The Carbon Trust estimates that twenty per cent of a business' annual energy costs are wasted through inefficiency and large businesses pay £1.6 billion extra on their annual energy bills due to poor energy efficiency. The Energy Saving Trust claims that tenants living in the UK's coldest rented homes could save an average of £488 per year on fuel bills if basic energy efficiency measures were installed in their homes. It would cost less than £900 per home to improve thirty per cent of dangerously cold, rented houses with cheap loft and cavity wall insulation and draught-proofing. Consumer Focus noted that this would create 35,000 jobs and save 187 million tonnes of carbon dioxide each year - the equivalent of taking around 800,000 cars off the road. Unlike wind power, energy efficiency does lead to tangible reductions in carbon emissions and will reduce energy bills.
For homeowners, becoming energy efficient need not be complicated or expensive. Installing heating controls on radiators and draught proofing doors and windows will significantly reduce heating bills. Fitting an insulation jacket to your hot water cylinder costs around £20 and will save you around £15 a year. Insulating pipework can reduce heat loss from pipes by over seventy per cent. Up to thirty-three per cent of a home's heat is lost through poorly insulated lofts and cavity walls. Just eight inches of insulation can reduce these figures to around 5-8 per cent. Approximately ninety per cent of the electricity used by everyday incandescent bulbs is lost as heat. Replacing incandescent bulbs with compact fluorescent light bulbs will provide the same light whilst using eighty per cent less electricity than a conventional bulb. They also last up to ten times longer and could save as much as £100 over the bulb's life.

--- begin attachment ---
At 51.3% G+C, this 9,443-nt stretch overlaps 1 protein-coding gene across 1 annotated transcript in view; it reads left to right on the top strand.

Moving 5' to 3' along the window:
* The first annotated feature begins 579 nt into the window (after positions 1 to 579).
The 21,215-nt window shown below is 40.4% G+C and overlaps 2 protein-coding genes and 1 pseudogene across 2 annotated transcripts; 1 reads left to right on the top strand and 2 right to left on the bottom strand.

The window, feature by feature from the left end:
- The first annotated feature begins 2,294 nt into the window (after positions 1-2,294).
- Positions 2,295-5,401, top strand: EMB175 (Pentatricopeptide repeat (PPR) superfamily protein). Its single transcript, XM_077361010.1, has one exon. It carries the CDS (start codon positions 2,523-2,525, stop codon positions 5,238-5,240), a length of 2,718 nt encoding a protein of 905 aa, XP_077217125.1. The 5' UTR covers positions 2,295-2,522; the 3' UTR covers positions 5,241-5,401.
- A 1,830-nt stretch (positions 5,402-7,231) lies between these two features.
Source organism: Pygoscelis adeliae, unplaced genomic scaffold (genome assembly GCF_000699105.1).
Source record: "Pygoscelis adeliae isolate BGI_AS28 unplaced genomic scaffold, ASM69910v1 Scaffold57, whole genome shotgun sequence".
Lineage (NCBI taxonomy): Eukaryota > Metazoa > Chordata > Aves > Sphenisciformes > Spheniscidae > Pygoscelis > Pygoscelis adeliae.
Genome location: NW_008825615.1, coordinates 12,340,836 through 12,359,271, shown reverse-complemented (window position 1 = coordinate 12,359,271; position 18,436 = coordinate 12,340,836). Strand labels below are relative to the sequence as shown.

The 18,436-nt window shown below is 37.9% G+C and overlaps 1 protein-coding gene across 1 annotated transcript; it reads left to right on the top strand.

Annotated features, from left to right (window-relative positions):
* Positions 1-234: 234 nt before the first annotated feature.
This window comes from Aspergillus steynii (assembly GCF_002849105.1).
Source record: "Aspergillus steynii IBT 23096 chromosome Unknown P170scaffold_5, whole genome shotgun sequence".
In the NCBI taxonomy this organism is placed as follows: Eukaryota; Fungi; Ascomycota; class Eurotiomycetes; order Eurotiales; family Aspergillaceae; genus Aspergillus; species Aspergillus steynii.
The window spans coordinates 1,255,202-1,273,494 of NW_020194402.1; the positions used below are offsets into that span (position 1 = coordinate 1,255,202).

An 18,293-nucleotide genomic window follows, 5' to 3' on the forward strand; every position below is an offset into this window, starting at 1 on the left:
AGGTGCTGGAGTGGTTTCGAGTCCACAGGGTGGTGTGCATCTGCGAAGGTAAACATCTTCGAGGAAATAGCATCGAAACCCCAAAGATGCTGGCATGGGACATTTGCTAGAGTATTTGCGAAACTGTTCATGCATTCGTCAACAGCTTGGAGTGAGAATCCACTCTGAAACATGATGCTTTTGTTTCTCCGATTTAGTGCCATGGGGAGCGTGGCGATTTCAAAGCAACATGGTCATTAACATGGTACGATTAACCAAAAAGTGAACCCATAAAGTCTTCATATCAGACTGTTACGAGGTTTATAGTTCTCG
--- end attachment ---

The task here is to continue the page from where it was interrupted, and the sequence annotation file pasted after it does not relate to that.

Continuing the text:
Being energy efficient does not mean living in darkness. It does not mean that we must revert to being cave-dwellers. We live in a modern society and everything we do consumes energy. We should not be made to repent to the Green Gods if we forget to switch off a lamp or leave a window open. But improving energy efficiency is a win-win situation. It will reduce carbon emissions and would receive widespread support. It would not be subjected to the same polarised debate and political bickering that accompanies the wind controversy, which can often be depressingly negative. From the most vociferous 'deniers' to the most determined eco-warrior, reductions in energy bills would be welcomed. Most importantly, it may be the only immediate way to prevent the spread of fuel poverty.
For the anti-wind lobby, the positive promotion of energy efficiency would have added benefits. It would prevent misguided ‘environmentalists’ from creating the false perception that wind objectors are negative complainers, sentimentalists or nimbyists. It would also open the door to thousands of new supporters. Not only would it help win over the 'on the fence' segment of society, which is often perturbed by the extremists on both sides, but if over 900,000 people are battling fuel poverty, any group that helps improve their situation will connect with over 900,000 potential new supporters.
Over the last few years, the anti-wind lobby's fervent criticism has exposed the fallacy of wind energy, much to the chagrin of the pro-winders. Their efforts evoke Winston Churchill's famous comment that "criticism may not be agreeable, but it is necessary. It fulfils the same function as pain in the human body. It calls attention to an unhealthy state of things". Nevertheless, there is a danger that criticising will cease to be constructive if it is simply complacent complaining. The anti-wind lobby must continue to evolve and continue to change things for the better, particularly for those facing fuel poverty. After all, if you have no will to change it, you have no right to criticise it.